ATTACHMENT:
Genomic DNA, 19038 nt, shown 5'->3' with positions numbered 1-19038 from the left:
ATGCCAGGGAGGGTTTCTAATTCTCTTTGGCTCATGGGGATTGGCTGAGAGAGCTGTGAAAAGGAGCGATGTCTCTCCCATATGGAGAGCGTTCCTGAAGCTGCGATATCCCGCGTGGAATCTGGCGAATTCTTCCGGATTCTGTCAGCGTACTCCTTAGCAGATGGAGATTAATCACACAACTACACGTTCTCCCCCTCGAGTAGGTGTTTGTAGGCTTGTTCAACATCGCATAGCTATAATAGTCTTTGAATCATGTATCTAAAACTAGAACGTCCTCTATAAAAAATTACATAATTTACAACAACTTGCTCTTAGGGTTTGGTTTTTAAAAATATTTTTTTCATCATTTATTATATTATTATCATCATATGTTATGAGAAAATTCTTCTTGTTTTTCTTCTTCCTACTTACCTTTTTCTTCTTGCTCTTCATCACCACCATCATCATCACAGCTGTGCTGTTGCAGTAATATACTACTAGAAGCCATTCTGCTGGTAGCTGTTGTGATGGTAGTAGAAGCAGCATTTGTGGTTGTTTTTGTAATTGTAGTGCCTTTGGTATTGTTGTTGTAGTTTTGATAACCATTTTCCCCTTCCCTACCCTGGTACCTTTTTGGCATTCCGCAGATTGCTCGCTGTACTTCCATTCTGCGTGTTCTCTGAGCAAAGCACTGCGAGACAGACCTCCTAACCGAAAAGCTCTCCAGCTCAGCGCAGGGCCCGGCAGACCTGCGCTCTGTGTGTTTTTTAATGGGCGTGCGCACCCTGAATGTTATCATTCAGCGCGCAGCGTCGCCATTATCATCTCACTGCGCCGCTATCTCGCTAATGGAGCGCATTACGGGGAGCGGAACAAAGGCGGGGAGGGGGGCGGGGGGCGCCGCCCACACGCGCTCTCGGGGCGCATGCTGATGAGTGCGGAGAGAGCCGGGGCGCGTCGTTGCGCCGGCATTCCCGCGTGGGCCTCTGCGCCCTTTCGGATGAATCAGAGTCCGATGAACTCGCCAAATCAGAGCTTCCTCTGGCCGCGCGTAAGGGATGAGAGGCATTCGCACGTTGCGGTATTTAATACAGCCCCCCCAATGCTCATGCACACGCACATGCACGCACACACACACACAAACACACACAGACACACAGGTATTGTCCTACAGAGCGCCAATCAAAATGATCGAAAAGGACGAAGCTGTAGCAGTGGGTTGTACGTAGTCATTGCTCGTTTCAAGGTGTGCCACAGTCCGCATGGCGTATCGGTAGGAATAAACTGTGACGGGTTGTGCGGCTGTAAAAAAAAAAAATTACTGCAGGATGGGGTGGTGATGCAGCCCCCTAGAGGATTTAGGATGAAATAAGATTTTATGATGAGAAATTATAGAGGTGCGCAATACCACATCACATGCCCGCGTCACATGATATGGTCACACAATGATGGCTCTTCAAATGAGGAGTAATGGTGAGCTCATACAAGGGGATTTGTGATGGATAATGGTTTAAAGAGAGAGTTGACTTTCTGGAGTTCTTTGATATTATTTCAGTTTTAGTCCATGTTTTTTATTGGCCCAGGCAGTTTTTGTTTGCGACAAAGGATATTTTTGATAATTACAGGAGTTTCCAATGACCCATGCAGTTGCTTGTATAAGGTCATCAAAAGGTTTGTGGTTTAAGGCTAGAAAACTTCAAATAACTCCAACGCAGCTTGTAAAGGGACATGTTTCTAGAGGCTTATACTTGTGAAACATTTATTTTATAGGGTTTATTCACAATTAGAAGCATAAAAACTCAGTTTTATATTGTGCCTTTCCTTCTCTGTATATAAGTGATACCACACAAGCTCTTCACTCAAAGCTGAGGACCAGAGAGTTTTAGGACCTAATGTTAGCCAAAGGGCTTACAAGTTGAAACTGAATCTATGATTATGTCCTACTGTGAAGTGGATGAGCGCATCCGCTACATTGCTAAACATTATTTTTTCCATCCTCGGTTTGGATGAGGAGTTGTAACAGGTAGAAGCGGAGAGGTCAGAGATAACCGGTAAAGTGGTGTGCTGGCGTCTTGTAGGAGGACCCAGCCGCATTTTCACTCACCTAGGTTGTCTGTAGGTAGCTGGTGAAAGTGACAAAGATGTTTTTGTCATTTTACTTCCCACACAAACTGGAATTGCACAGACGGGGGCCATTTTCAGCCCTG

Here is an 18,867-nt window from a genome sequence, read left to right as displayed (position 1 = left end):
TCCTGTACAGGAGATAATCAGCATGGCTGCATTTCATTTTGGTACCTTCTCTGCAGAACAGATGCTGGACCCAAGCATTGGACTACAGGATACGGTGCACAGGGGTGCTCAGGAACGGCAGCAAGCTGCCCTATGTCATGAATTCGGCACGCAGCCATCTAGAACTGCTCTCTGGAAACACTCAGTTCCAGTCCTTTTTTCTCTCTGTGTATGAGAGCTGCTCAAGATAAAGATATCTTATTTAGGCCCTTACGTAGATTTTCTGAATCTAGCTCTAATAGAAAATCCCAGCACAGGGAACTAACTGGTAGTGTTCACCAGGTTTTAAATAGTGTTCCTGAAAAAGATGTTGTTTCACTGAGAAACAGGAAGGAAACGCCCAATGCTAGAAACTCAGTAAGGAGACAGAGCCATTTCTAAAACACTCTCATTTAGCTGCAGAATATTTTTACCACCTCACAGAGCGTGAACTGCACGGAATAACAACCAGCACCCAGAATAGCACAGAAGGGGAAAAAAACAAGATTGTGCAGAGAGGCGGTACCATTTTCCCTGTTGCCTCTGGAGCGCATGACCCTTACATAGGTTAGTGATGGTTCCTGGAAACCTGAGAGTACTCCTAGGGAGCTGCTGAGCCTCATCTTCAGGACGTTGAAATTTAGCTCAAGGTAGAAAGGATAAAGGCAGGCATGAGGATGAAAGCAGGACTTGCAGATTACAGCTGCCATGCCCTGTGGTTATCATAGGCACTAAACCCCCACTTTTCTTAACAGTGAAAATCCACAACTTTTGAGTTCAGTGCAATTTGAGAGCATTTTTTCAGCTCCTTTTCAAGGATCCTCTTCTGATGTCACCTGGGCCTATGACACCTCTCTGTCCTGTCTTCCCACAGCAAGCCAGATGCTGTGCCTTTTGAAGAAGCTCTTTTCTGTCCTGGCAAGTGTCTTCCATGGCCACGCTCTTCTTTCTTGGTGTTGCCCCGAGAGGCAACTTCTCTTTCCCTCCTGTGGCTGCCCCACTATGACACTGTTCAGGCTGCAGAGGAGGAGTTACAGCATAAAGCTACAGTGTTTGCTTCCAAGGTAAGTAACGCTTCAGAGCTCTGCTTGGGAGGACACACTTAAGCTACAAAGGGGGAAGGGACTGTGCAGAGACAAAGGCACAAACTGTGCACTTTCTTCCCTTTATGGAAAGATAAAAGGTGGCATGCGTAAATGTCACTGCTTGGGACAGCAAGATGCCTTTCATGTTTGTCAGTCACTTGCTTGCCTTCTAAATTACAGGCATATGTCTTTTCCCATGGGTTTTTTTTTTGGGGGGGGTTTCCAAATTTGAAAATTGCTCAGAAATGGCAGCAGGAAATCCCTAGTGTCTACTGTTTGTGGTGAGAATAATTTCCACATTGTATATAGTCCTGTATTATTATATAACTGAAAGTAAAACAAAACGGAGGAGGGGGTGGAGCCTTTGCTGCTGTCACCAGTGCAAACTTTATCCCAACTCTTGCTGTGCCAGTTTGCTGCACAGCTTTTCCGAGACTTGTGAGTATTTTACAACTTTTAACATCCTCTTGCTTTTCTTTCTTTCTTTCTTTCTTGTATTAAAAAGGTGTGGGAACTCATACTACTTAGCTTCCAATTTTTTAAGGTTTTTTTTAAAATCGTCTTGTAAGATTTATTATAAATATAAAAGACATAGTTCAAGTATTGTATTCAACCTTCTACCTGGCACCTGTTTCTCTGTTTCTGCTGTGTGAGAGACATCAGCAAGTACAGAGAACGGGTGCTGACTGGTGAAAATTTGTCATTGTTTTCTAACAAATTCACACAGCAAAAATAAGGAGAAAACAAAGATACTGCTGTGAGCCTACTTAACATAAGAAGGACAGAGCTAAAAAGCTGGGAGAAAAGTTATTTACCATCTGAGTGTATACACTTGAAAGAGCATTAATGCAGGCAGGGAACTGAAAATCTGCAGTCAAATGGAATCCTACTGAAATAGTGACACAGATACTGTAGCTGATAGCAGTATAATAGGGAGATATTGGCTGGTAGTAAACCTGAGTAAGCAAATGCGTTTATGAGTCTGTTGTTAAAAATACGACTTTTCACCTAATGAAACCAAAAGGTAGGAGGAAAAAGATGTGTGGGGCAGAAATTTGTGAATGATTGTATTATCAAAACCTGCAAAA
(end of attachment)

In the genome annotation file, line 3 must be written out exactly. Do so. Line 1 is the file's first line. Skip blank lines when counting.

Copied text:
Here is an 18,867-nt window from a genome sequence, read left to right as displayed (position 1 = left end):